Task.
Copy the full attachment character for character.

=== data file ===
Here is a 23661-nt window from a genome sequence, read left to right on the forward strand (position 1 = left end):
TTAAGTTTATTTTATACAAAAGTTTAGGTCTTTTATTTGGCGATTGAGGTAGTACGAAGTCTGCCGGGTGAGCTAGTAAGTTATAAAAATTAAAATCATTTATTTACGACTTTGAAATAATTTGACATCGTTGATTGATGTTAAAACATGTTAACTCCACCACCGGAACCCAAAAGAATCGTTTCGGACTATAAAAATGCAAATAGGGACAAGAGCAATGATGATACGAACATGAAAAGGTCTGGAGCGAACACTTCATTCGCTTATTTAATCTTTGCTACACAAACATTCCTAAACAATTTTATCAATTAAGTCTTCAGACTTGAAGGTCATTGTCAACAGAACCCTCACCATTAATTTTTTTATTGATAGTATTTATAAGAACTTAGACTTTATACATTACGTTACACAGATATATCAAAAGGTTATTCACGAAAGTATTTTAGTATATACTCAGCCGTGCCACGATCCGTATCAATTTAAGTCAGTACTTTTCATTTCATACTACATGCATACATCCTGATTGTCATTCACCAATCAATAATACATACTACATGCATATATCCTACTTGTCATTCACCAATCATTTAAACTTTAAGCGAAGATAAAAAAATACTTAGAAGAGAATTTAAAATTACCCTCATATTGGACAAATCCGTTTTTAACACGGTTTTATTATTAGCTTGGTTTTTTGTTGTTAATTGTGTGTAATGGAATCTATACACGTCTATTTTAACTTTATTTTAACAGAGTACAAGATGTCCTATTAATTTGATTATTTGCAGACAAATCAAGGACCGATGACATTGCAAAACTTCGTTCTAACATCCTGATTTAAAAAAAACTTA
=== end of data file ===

Here is a 23661-nt window from a genome sequence, read left to right on the forward strand (position 1 = left end):
TTAAGTTTATTTTATACAAAAGTTTAGGTCTTTTATTTGGCGATTGAGGTAGTACGAAGTCTGCCGGGTGAGCTAGTAAGTTATAAAAATTAAAATCATTTATTTACGACTTTGAAATAATTTGACATCGTTGATTGATGTTAAAACATGTTAACTCCACCACCGGAACCCAAAAGAATCGTTTCGGACTATAAAAATGCAAATAGGGACAAGAGCAATGATGATACGAACATGAAAAGGTCTGGAGCGAACACTTCATTCGCTTATTTAATCTTTGCTACACAAACATTCCTAAACAATTTTATCAATTAAGTCTTCAGACTTGAAGGTCATTGTCAACAGAACCCTCACCATTAATTTTTTTATTGATAGTATTTATAAGAACTTAGACTTTATACATTACGTTACACAGATATATCAAAAGGTTATTCACGAAAGTATTTTAGTATATACTCAGCCGTGCCACGATCCGTATCAATTTAAGTCAGTACTTTTCATTTCATACTACATGCATACATCCTGATTGTCATTCACCAATCAATAATACATACTACATGCATATATCCTACTTGTCATTCACCAATCATTTAAACTTTAAGCGAAGATAAAAAAATACTTAGAAGAGAATTTAAAATTACCCTCATATTGGACAAATCCGTTTTTAACACGGTTTTATTATTAGCTTGGTTTTTTGTTGTTAATTGTGTGTAATGGAATCTATACACGTCTATTTTAACTTTATTTTAACAGAGTACAAGATGTCCTATTAATTTGATTATTTGCAGACAAATCAAGGACCGATGACATTGCAAAACTTCGTTCTAACATCCTGATTTAAAAAAAACTTA